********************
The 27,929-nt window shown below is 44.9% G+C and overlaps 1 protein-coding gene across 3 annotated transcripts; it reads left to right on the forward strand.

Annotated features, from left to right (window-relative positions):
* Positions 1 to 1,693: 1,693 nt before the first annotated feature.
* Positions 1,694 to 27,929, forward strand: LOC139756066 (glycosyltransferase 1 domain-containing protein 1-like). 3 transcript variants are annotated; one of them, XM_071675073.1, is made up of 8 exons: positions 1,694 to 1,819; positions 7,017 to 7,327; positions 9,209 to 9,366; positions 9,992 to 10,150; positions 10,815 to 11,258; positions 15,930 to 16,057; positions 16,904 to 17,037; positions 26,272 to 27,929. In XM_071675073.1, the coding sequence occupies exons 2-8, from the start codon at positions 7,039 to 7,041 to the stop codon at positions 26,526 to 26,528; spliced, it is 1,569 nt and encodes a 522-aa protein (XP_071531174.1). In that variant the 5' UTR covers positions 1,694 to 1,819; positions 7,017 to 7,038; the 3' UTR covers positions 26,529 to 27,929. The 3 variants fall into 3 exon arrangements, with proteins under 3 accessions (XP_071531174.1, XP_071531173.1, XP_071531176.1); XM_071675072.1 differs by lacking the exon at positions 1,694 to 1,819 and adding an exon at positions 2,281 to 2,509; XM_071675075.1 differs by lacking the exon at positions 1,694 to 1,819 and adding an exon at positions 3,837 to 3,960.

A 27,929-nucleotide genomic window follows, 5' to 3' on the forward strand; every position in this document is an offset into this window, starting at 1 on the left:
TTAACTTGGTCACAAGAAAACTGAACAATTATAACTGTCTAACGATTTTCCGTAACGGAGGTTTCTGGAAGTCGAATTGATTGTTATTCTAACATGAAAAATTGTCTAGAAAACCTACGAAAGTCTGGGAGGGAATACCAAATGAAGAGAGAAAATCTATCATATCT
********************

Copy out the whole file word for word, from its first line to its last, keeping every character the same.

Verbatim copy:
The 27,929-nt window shown below is 44.9% G+C and overlaps 1 protein-coding gene across 3 annotated transcripts; it reads left to right on the forward strand.

Annotated features, from left to right (window-relative positions):
* Positions 1 to 1,693: 1,693 nt before the first annotated feature.
* Positions 1,694 to 27,929, forward strand: LOC139756066 (glycosyltransferase 1 domain-containing protein 1-like). 3 transcript variants are annotated; one of them, XM_071675073.1, is made up of 8 exons: positions 1,694 to 1,819; positions 7,017 to 7,327; positions 9,209 to 9,366; positions 9,992 to 10,150; positions 10,815 to 11,258; positions 15,930 to 16,057; positions 16,904 to 17,037; positions 26,272 to 27,929. In XM_071675073.1, the coding sequence occupies exons 2-8, from the start codon at positions 7,039 to 7,041 to the stop codon at positions 26,526 to 26,528; spliced, it is 1,569 nt and encodes a 522-aa protein (XP_071531174.1). In that variant the 5' UTR covers positions 1,694 to 1,819; positions 7,017 to 7,038; the 3' UTR covers positions 26,529 to 27,929. The 3 variants fall into 3 exon arrangements, with proteins under 3 accessions (XP_071531174.1, XP_071531173.1, XP_071531176.1); XM_071675072.1 differs by lacking the exon at positions 1,694 to 1,819 and adding an exon at positions 2,281 to 2,509; XM_071675075.1 differs by lacking the exon at positions 1,694 to 1,819 and adding an exon at positions 3,837 to 3,960.

A 27,929-nucleotide genomic window follows, 5' to 3' on the forward strand; every position in this document is an offset into this window, starting at 1 on the left:
TTAACTTGGTCACAAGAAAACTGAACAATTATAACTGTCTAACGATTTTCCGTAACGGAGGTTTCTGGAAGTCGAATTGATTGTTATTCTAACATGAAAAATTGTCTAGAAAACCTACGAAAGTCTGGGAGGGAATACCAAATGAAGAGAGAAAATCTATCATATCT